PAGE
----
Diabetes's 101 (Health and Well Being)

Diabetes Blog Post - Lakanto Website


Diabetes 101


So you've recently received a diagnosis of diabetes, and it's completely natural to have a whirlwind of thoughts and questions swirling in your mind. What does this mean for you? What lifestyle changes do you need to make? How did this happen? Are carbs off-limits now? Will your cooking habits have to completely change?

Whether your diagnosis came as a surprise or not, it can be overwhelming, and you may have many uncertainties. Lakanto Australia is here to offer support and has gathered essential information below to help you navigate this new chapter.

Remember, you are not alone in this journey. In Australia, approximately 280 people are diagnosed with diabetes every day, and there are around 1.7 million Australians living with the condition. Look at it as an opportunity to make positive changes and choices that will promote your overall health and well-being, both now and in the future.

So, what exactly is diabetes?

In simple terms, diabetes is a condition characterised by high levels of glucose, or sugar, in the blood.

There are three primary types of diabetes:

Type 1 diabetes: This is an autoimmune condition that affects about 10% of cases. In type 1 diabetes, the immune system mistakenly attacks and destroys the cells in the pancreas responsible for producing insulin. Type 1 diabetes is not linked to modifiable lifestyle factors, and its exact cause is still unknown. Currently, there is no cure or prevention for type 1 diabetes.

Type 2 diabetes: This is a chronic condition that accounts for approximately 85% of cases. Type 2 diabetes occurs when the body becomes resistant to the effects of insulin or gradually loses its ability to produce enough insulin in the pancreas. The exact causes of type 2 diabetes are not fully understood, but it is associated with modifiable lifestyle risk factors, genetics, and family history.

Gestational diabetes: This type of diabetes occurs during pregnancy and is diagnosed when higher than normal blood glucose levels appear. Most women no longer have diabetes after giving birth, but some may continue to have high blood glucose levels.

While all three types of diabetes involve the body's inability to regulate glucose levels effectively, they have different underlying mechanisms.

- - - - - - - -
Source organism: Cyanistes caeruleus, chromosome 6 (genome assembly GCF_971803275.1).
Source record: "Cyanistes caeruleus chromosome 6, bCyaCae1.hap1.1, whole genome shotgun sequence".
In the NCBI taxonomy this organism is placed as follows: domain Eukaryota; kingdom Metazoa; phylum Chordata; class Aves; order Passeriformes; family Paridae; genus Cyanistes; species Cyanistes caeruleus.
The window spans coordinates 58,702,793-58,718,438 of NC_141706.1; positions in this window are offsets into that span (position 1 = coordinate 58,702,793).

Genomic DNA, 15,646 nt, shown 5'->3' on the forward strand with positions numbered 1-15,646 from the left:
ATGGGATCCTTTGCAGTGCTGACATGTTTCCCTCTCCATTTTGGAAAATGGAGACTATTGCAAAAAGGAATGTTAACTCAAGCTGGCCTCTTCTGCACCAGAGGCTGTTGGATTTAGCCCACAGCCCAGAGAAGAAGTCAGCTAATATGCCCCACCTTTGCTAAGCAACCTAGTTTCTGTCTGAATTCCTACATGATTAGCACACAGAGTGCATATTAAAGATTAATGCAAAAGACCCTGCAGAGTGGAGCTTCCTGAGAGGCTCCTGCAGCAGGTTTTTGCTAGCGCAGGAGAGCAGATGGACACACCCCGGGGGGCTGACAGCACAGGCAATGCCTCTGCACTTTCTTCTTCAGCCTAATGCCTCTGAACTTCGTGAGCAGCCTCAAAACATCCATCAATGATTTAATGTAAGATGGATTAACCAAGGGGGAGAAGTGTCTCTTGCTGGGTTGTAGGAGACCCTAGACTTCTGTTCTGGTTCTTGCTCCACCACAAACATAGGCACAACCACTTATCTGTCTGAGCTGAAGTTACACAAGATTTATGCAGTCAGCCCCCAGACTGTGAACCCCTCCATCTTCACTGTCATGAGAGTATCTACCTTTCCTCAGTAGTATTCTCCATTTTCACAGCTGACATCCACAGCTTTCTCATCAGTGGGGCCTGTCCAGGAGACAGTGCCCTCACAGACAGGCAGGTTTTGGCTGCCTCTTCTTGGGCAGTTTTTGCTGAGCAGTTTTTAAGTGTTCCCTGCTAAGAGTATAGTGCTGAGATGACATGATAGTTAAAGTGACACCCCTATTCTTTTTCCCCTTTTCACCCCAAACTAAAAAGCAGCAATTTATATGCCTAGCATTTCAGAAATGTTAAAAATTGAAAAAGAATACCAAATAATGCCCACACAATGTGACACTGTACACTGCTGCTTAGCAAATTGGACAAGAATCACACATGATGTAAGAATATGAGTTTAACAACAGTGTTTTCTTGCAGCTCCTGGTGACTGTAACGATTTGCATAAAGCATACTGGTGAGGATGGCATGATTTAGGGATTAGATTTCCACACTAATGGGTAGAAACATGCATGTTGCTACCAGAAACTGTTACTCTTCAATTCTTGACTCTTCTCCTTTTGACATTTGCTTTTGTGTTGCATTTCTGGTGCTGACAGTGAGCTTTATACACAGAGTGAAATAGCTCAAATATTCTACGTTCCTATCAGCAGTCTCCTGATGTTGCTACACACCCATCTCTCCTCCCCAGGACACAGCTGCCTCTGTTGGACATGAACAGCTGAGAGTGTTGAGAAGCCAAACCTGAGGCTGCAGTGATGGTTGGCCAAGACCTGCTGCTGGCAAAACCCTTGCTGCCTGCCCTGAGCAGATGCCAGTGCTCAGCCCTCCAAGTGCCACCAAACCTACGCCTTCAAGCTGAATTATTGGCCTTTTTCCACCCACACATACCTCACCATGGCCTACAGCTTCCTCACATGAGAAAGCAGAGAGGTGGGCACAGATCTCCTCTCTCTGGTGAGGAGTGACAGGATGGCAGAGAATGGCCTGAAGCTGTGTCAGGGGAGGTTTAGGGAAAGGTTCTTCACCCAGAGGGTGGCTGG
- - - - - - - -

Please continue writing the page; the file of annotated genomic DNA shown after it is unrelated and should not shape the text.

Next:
Type 1 diabetes: The body produces little or no insulin due to an autoimmune reaction. Insulin replacement through daily injections is necessary.

Type 2 diabetes: The body produces insulin, but it does not work efficiently. This is known as insulin resistance. Over time, the body may struggle to produce enough insulin, resulting in elevated blood glucose levels.

Gestational diabetes: Elevated blood glucose levels occur during pregnancy and usually resolve after delivery.

As Type 2 diabetes is the most common diagnosis, the majority of this content will focus on it. However, if you would like more information on the other two types of diabetes, please consult your doctor or dietitian.


Now that we understand the basics of diabetes, let's delve into the role of insulin and why it is crucial for our bodies.

Insulin is a hormone produced by beta cells in the pancreas. Its primary role is to help move glucose from the food we eat into cells, where it can be used as energy.

In Type 1 Diabetes, the body produces little or no insulin due to an autoimmune reaction that destroys the cells responsible for insulin production. Therefore, daily insulin injections are necessary.

On the other hand, Type 2 Diabetes occurs when the body produces insulin, but it doesn't work as effectively as it should. This is known as insulin resistance. To compensate for this, the body produces more insulin, but eventually, it may not be able to produce enough to maintain proper balance. As a result, glucose remains in the bloodstream.

While lifestyle and diet changes can help delay the need for medication or insulin to stabilise blood glucose levels, it's important to understand that insulin may be required as the condition progresses naturally.


No, you don't have to avoid all sugar. It's important to understand that our bodies need sugar, specifically glucose, to function properly.

Glucose is what fuels our brain and muscles and provides the energy we need for our daily activities like playing with our kids, cooking meals, walking the dog, and taking care of our gardens. However, it's crucial to maintain a balance when it comes to glucose intake. Too little glucose can make us feel weak and shaky, while too much can lead to symptoms like tiredness, lethargy, and potential damage to blood vessels. Additionally, an excess of glucose can cause our pancreas to work overtime producing insulin.